Wednesday, 11 November 2015

Manaiakalani Film Festival - Black Cat of Gillywind Street

Our Manaiakalani Movie 2015

For literacy in term three our literacy group’s goal was to write a Narrative poem and reform it into a movie that we would be proud showing at the Manaiakalani film festival in 2015 With the help of our teachers and the Stonefields School learning process we created it!.

Firstly we had to build our knowledge by looking at the structure of other narrative poems, We looked at many different poems such as The Highwayman and The Charge of the light brigade (which are early Victorian poems that follow the type of poem that we were going to write) and analysed the meaning, moral and structure of these poems. Then we made a Success criteria out of the poems we analysed.

We used the Learning Process as a guideline for our poem. We started off Building Knowledge  and finding out what a narrative poem is.  
(It is a type of poem that follows a specific structure to tell a story, that’s why it’s named a Narrative poem)
We then wrote our poem - the black cat of Gillywind St using the structural success criteria that we made earlier. We then added the movie to run alongside it

Making the claymation movie was challenging because the clay figures had a lot of clay so therefore they were hard to move. Even though the clay was hard to move we still managed to make it and Mia found some cool textures and real rocks to make the animation much more realistic. Our movie has two parts one that was animated the other was filmed (When we were getting out of bed!).

When we finished our movie we took time to edit and make sure our movie was up to a standard that we would be proud to show to many people.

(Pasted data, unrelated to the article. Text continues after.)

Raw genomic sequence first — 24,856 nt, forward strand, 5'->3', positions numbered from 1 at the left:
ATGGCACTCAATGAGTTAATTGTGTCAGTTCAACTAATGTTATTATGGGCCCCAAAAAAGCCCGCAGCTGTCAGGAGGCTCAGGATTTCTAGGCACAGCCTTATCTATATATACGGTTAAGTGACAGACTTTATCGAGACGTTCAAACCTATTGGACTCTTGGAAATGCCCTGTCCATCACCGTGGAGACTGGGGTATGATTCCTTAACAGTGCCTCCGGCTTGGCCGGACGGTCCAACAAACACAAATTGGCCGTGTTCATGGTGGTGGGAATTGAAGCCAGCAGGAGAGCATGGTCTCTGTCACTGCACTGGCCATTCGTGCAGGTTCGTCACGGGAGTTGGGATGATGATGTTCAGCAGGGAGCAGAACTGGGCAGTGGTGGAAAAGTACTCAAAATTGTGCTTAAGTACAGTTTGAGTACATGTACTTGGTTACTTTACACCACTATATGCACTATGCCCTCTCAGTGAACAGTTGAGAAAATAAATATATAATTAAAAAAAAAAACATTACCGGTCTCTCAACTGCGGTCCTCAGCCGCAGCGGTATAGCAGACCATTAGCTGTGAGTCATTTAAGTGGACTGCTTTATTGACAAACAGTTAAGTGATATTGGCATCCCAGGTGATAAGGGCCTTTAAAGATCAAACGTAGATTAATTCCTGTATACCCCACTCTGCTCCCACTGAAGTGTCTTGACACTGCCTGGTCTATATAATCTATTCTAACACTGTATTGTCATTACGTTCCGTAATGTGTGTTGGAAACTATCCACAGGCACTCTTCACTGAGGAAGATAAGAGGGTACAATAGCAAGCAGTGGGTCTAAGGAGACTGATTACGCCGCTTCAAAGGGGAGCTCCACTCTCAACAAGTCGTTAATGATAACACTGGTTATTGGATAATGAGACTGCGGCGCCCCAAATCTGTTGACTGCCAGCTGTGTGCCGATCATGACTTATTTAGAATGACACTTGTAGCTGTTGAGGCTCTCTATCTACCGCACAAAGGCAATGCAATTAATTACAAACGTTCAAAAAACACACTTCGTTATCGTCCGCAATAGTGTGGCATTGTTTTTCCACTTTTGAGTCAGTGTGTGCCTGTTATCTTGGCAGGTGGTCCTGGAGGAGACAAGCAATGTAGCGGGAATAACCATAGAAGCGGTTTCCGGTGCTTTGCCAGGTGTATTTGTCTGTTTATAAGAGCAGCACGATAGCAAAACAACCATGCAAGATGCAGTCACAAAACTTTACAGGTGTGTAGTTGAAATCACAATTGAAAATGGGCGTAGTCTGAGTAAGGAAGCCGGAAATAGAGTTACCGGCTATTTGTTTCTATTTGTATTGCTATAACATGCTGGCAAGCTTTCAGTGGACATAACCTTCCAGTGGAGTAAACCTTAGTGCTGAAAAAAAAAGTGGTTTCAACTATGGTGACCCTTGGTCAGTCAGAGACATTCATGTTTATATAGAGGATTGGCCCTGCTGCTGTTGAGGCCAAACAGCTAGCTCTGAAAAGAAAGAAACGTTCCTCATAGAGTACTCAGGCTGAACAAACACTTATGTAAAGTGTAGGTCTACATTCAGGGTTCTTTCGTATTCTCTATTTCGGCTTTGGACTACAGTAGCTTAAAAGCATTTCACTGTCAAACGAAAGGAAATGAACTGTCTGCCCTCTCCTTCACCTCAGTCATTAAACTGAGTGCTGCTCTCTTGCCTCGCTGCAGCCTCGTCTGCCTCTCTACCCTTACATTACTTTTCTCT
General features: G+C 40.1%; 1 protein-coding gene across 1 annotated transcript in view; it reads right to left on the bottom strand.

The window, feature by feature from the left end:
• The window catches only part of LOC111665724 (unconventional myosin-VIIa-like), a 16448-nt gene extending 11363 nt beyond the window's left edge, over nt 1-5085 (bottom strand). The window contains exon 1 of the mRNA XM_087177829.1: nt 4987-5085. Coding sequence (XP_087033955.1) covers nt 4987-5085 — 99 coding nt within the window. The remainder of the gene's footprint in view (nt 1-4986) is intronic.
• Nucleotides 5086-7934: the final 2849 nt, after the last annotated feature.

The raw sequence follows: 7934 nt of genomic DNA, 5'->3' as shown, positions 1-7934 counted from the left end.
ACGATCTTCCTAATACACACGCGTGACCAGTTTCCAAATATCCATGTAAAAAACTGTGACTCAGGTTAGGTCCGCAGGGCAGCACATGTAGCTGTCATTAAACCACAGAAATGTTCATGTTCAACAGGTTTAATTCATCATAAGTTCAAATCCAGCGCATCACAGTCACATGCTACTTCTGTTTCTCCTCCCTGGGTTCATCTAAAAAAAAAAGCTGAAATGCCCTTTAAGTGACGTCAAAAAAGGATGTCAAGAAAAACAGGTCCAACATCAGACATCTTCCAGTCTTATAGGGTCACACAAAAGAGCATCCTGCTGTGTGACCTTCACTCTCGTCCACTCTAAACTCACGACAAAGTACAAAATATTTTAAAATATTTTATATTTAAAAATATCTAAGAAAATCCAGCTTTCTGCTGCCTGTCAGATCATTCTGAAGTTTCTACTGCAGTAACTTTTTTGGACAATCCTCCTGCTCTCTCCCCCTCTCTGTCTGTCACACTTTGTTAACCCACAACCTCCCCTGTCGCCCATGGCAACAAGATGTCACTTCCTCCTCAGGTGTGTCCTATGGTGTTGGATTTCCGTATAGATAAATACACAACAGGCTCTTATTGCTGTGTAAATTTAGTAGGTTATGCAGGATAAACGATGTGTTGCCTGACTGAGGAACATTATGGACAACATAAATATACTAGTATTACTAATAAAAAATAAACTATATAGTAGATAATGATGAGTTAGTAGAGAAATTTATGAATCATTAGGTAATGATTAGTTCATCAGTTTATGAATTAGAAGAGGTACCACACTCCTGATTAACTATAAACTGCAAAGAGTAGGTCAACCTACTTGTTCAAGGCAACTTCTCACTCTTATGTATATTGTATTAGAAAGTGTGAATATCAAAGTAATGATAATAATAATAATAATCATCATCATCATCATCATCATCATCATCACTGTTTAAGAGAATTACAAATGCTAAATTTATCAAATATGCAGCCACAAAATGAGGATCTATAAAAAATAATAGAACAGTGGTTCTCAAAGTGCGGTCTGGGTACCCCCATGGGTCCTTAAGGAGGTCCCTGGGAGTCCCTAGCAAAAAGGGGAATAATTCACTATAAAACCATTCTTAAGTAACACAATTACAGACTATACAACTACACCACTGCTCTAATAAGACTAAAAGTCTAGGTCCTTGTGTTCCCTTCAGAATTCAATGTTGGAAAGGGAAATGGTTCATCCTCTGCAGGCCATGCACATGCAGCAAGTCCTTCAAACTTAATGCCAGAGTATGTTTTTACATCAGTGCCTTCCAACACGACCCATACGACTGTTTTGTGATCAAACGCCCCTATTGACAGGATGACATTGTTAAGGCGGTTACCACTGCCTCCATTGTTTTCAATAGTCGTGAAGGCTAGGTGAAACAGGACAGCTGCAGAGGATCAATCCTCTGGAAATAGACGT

We used iMovie to edit the animation because it is a easy and effective editing program that we know and use a lot . Now our movie is finished and able for you to watch.

By Daria and Mia

Thursday, 25 June 2015

WF: Use short and long line tension to make my writing flow and add supporting detail. WI: Make the reader feel worried and scared.

I dragged my feet against the ground. A muddy area in front of me. Everything was destroyed by the ashes from the volcano. The unexpected eruption caused a massive amount of chaos and panic around my hometown.  I didn't have time to take any food. All I had with me was my mattress. It was weighing me down, making it harder to walk, but it was worth it.  I wanted to have something warm to sleep on. I carefully paced through the wreckage avoiding the stones in my way. Smoke slowly drifted in the wind, blowing towards me. My nose kept sniffing in the fumes from the burning wood in the forest of trees behind me. I had no idea where to go next. I lived there for all my life, I couldn’t bear to leave. I could see people in a distance trying to escape for their lives. They didn’t have anything with them. Not even a bed to sleep on. Suddenly, I had a special warm feeling inside me, like the hope I had to survive.

Thursday, 28 May 2015

NZ Flag

I chose the southern cross because you can see it from NZ, and also I liked how it looked on the present NZ flag. I chose the kiwi because it represents NZ like a mascot. I chose the silver fern because it’s NZ’s native plant. The blue background represents the Pacific Ocean, which NZ is in.

my flag

i chose the stars because that is something that i brought from the NZ flag for memories. i chose green for the green silver ferns. the blues for the sky and water and waves because the NZ flag has manly blue.


i woke up and my head was aching and my body is feeling weak my heart is beating. I can see a lever and I quickly run up the stairs and pull it it opened a door i run down the stairs and go through the door there is a chain i can see light i climb up the chain and cling on the edge.

Wednesday, 27 May 2015

i choose the images on this flag because it represents the Maori culture
and the kiwi culture together so that's why i think my flag represents nz

My NZ Flag

The green circles stand for the many, many islands of New Zealand. The Blue background stand for the sea/ocean of New Zealand. The koru represents our native culture, the Maoris. The southern cross symbol stands for the southern cross represents the southern cross. Finally, the silver fern represents the native leaf of New Zealand.